Freshman year, I cut my hair after reading Hopkins. A girl had knocked on my door, interrupting my reading just as my eyes fell on the word “lovelocks,” and asked me if I would donate my hair to the cancer charity Locks of Love. My palms prickled. The poem was “The Leaden Echo and the Golden Echo,” with its solace for the despair of a young girl afraid of losing her beauty: “Give beauty back,” it says, “back to God, beauty’s self and beauty’s giver.” As for those lovelocks: the girl is supposed to “Resign them, sign them, seal them, send them”—too perfect! I signed my name on the clipboard, and later another girl cut off my waist-length hair in her dorm room. I left lightheaded and shaken and grateful.
When I was 15, and I opened the Poetry and Prose of Gerard Manley Hopkins, and my eyes fell on “shivelights and shadowtackle” and “down roughcast, down dazzling whitewash,” I thought I had never known such beauty. There was a place for me there—a small farmhouse, a kitchen garden and a kissing gate with sheep beyond, all in a green cup of land, and Welsh starlight hovering over. I can’t describe this phantom limb, this metaphorical place inside English, this Logres, this Lionesse. I am in awe.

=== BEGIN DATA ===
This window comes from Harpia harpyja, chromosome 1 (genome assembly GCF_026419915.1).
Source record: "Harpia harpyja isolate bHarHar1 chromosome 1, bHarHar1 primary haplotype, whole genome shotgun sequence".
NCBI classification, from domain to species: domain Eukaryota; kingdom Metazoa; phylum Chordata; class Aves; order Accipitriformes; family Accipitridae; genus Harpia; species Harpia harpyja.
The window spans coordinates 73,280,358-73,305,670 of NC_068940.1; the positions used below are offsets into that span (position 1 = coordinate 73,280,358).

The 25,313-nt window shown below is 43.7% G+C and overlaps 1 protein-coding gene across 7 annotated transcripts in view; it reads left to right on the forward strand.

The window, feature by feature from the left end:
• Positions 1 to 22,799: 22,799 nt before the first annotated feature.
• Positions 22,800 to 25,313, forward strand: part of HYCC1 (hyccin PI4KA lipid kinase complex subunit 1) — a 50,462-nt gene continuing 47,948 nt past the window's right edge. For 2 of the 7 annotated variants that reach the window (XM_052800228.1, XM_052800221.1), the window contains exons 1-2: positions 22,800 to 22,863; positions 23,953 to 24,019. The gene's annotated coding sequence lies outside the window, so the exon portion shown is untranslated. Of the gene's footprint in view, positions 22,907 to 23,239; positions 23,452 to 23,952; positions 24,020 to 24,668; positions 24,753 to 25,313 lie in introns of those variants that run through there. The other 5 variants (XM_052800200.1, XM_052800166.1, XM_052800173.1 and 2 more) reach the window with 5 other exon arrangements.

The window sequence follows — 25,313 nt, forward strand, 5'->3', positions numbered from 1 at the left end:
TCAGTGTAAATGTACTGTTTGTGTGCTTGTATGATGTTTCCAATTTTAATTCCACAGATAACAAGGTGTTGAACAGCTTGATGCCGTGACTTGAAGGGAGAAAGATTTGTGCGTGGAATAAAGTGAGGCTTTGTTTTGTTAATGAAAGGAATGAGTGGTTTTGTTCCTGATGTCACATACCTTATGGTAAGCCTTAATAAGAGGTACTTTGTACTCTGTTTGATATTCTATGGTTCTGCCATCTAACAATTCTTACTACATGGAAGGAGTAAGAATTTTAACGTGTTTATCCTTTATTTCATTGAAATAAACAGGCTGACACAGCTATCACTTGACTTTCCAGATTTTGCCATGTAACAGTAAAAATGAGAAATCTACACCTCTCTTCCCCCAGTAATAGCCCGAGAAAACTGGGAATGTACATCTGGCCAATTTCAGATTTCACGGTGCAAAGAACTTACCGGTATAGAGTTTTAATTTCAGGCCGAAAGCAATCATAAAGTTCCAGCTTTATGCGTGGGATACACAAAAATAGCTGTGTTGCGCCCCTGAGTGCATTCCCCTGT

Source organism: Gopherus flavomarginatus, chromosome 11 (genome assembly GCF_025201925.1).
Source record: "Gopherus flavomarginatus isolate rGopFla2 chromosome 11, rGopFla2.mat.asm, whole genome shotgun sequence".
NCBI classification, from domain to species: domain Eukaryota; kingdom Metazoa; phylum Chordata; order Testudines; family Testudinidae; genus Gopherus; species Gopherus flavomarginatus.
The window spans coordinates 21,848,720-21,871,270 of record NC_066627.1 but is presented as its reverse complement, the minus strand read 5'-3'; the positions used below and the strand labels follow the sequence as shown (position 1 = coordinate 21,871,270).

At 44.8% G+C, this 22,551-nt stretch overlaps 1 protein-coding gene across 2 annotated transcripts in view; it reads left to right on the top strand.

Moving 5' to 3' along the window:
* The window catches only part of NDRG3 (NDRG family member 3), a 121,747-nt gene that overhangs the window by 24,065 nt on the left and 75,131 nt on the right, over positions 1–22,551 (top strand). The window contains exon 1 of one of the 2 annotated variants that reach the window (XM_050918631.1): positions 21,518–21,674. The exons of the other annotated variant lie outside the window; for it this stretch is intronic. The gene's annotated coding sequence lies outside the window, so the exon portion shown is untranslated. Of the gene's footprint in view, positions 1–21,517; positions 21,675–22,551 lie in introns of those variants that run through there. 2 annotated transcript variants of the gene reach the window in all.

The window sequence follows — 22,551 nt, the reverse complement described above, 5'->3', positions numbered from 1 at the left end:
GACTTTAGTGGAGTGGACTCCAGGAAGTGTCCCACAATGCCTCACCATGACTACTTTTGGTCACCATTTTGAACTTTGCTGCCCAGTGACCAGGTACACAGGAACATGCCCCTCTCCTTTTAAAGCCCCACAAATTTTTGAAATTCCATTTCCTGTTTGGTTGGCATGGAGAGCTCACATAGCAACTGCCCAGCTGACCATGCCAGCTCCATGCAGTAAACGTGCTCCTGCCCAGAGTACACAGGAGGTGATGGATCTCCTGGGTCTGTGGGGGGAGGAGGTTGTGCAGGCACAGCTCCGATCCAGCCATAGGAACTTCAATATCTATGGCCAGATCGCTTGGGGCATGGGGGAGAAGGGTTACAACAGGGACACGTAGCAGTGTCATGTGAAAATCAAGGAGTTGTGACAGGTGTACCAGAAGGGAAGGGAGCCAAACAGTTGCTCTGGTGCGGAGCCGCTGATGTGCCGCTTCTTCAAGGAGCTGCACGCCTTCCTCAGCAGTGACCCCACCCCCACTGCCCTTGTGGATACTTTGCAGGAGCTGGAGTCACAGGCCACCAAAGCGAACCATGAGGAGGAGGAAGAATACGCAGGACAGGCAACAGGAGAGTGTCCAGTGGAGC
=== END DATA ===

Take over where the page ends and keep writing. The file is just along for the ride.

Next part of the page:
It is often said that great poems feel inevitable, as if the words had been waiting to be in that order all along, and the poems of Hopkins give us this feeling more than most. There are so many chimes in them, so many sonic bonds—alliteration, assonance, pararhyme, and every other possible variant—that the words seem to be not composed but reassembled, like the fragments of a smashed meteorite recovered from across a continent, or those frescos of Giotto’s that were pulverized by an earthquake and then lovingly reassembled chip by chip: